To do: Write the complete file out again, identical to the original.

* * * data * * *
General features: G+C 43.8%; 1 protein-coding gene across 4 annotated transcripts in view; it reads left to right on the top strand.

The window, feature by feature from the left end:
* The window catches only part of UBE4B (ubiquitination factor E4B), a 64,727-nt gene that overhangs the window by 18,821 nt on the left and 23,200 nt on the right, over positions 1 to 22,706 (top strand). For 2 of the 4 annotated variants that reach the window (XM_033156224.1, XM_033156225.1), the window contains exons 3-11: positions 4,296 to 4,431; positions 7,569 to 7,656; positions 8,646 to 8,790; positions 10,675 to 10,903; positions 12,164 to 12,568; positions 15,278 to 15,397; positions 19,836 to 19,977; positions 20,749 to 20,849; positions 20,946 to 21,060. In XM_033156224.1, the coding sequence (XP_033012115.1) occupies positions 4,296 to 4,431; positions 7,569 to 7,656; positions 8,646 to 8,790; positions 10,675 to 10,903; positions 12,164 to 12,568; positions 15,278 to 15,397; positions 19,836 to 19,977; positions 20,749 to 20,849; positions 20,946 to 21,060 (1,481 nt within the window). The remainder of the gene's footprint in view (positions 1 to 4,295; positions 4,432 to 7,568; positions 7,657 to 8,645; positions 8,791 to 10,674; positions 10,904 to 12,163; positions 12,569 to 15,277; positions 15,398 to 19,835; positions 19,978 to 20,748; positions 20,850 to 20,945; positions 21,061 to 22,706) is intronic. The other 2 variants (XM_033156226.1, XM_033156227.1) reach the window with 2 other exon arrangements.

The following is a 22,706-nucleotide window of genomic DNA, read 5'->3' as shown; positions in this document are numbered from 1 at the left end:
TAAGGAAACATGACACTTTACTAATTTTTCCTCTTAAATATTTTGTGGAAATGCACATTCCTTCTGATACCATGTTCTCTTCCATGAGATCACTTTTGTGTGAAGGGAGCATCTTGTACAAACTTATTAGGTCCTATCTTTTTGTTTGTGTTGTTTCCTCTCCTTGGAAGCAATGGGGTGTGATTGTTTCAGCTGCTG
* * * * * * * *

General features: G+C 43.8%; 1 protein-coding gene across 4 annotated transcripts in view; it reads left to right on the top strand.

The window, feature by feature from the left end:
* The window catches only part of UBE4B (ubiquitination factor E4B), a 64,727-nt gene that overhangs the window by 18,821 nt on the left and 23,200 nt on the right, over positions 1 to 22,706 (top strand). For 2 of the 4 annotated variants that reach the window (XM_033156224.1, XM_033156225.1), the window contains exons 3-11: positions 4,296 to 4,431; positions 7,569 to 7,656; positions 8,646 to 8,790; positions 10,675 to 10,903; positions 12,164 to 12,568; positions 15,278 to 15,397; positions 19,836 to 19,977; positions 20,749 to 20,849; positions 20,946 to 21,060. In XM_033156224.1, the coding sequence (XP_033012115.1) occupies positions 4,296 to 4,431; positions 7,569 to 7,656; positions 8,646 to 8,790; positions 10,675 to 10,903; positions 12,164 to 12,568; positions 15,278 to 15,397; positions 19,836 to 19,977; positions 20,749 to 20,849; positions 20,946 to 21,060 (1,481 nt within the window). The remainder of the gene's footprint in view (positions 1 to 4,295; positions 4,432 to 7,568; positions 7,657 to 8,645; positions 8,791 to 10,674; positions 10,904 to 12,163; positions 12,569 to 15,277; positions 15,398 to 19,835; positions 19,978 to 20,748; positions 20,850 to 20,945; positions 21,061 to 22,706) is intronic. The other 2 variants (XM_033156226.1, XM_033156227.1) reach the window with 2 other exon arrangements.

The following is a 22,706-nucleotide window of genomic DNA, read 5'->3' as shown; positions in this document are numbered from 1 at the left end:
TAAGGAAACATGACACTTTACTAATTTTTCCTCTTAAATATTTTGTGGAAATGCACATTCCTTCTGATACCATGTTCTCTTCCATGAGATCACTTTTGTGTGAAGGGAGCATCTTGTACAAACTTATTAGGTCCTATCTTTTTGTTTGTGTTGTTTCCTCTCCTTGGAAGCAATGGGGTGTGATTGTTTCAGCTGCTG